In the interview, Posada appeared in crisp new camouflaged fatigues wearing a false white beard, and dark glasses. Seated on a hillside, Posada held an automatic rifle in his lap throughout the interview. A revolver was strapped under his arm.
Posada told his interviewers he had begun "a fight to the death and without quarter with Fidel Castro's agents." Del Naranco said that in his interview, Posada never mentioned involvement with the CIA. Nor did he describe the nature of his work.
Posada told Del Naranco that he had "extensive and complicated"
plastic surgery since his escape. Nonetheless, Posada's wife Nieves, who lives in Miami, said that when she saw her husband on television she had no trouble identifying him despite his beard and glasses.
"I knew him immediately by his hands and by his voice," Mrs. Posada said. "There's no doubt it was him."
Beard and glasses
She said that because of the beard and glasses she had been unable to determine if her husband had undergone plastic surgery.
She said she believed her husband had permitted himself to be filmed by friendly interviewers in order to articulate his protests against the Venezuelan justice system that kept him incarcerated without conviction for nine years.
Speaking to The Miami Herald, Del Naranco quoted Posada as saying that he had spent the first month after his escape last year hidden in the home of a former officer of Venezuela's secret police agency, DISIP.
Posada told Del Naranco he later had been taken by small plane to "a nearby island," by boat to another, and finally by plane to Central America, the journalist said.
In Del Naranco's published interview, Posada said he had received no help from Venezuelan police during his escape, but that "they didn't do much to find me."
Venezuela's justice minister told reporters last year that Posada's escape had involved the bribing of a prison guard supervisor. Venezuelan press accounts put the payoff at more than $25,000, a sum financed, according to unconfirmed Venezuelan reports, by an anti-Castro group.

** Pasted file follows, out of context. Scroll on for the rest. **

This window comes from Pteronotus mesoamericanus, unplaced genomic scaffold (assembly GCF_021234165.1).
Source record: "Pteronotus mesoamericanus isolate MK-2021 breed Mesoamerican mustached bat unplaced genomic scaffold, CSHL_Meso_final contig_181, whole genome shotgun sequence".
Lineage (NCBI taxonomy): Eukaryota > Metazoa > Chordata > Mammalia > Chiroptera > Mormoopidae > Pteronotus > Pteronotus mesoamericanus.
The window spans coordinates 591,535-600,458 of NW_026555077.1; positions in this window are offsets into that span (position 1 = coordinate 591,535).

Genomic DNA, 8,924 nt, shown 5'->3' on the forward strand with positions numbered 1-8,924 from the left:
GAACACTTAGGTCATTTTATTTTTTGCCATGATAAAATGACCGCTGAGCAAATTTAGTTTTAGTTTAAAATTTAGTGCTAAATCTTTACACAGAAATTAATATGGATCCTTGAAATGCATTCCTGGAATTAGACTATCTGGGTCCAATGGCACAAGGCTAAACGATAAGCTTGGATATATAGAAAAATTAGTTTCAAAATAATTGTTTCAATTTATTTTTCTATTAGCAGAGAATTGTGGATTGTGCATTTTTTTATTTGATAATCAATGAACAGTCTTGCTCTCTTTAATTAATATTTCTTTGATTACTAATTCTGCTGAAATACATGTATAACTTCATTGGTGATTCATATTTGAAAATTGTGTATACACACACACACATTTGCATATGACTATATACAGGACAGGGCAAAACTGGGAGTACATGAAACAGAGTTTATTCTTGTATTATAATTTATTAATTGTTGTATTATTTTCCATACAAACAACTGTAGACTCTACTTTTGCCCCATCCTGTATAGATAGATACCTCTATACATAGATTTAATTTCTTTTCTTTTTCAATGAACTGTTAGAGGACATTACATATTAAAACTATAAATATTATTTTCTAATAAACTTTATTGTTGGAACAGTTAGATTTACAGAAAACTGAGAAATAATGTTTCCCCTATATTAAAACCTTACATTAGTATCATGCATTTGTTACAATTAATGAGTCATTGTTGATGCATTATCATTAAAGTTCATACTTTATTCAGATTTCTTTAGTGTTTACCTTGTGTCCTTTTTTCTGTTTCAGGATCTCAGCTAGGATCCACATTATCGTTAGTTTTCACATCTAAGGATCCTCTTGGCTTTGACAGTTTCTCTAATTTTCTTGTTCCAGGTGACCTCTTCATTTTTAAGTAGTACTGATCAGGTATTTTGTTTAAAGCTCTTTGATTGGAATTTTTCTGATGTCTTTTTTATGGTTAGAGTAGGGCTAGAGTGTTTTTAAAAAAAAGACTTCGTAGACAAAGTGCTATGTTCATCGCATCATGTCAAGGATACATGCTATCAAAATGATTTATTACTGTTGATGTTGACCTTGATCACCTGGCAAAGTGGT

In San Salvador, the man known as "Medina" lived in a two-story stucco house in the fashionable neighborhood of Escalon a 20-minute drive from Ilopango. His landlord told reporters that Medina had rented the house six months ago through a newspaper ad and had lived alone.
"lie paid cash every month, one month in advance," the landlord told reporters. "Medina said he was in construction. I figured he worked in the U.S. Embassy. He paid cash, that is all I wanted to know."
After Posada's escape last year, Miami backers organized a showing of his oil paintings in Coral Gables. A biography distributed at the showing said Posada was born Feb. 15, 1928 in Cienfuegos, Cuba and studied industrial chemistry at the University of Havana.
Posada began in 1960 to "struggle internally in Cuba against Castro's Communism, and he entered the CIA at that time," the biography says. After emigrating to Miami, Posada received training at a "clandestine CIA base in the Florida Keys," in map-reading, navigation, aerial photo interpretation, light arms management, and the use of explosives, the biography says.
Posada made more than 70 clandestine infiltration trips to Cuba before the Bay of Pigs. After the invasion's defeat he was trained with the 2506 Brigade at U.S. Army Forts Benning and Fort Jackson, the biography says. His work with the CIA also continued, with military participation in the Congo and in Vietnam, the biography says.
He remained a "principal agent" of the CIA until 1967, the biography says. That year he traveled to Venezuela, where his intelligence skills and political connections allowed him to rise to the powerful post of chief of operations of the DISIP, the Venezuelan intelligence service.
His biography credits him with "totally annihilating" several Cuban-trained guerrilla bands that infiltrated into Venezuela in the late 1960s. Posada left the Venezuelan police in 1974 with the reorganization of government that followed the election that year of Carlos Andres Perez, and founded a private security firm.
It was at these private offices that Venezuelan police arrested him in October 1976, accusing him of conspiring with Bosch to bomb the Cuban airliner.
Sandinista officials asserted last week that Hasenfus had told them he believed that both Max Gomez and "Ramon Medina" had the blessing of Vice-President Bush for their contra supply work at Ilopango air base.
Bush has denied knowing "Medina," whose whereabouts are unknown. So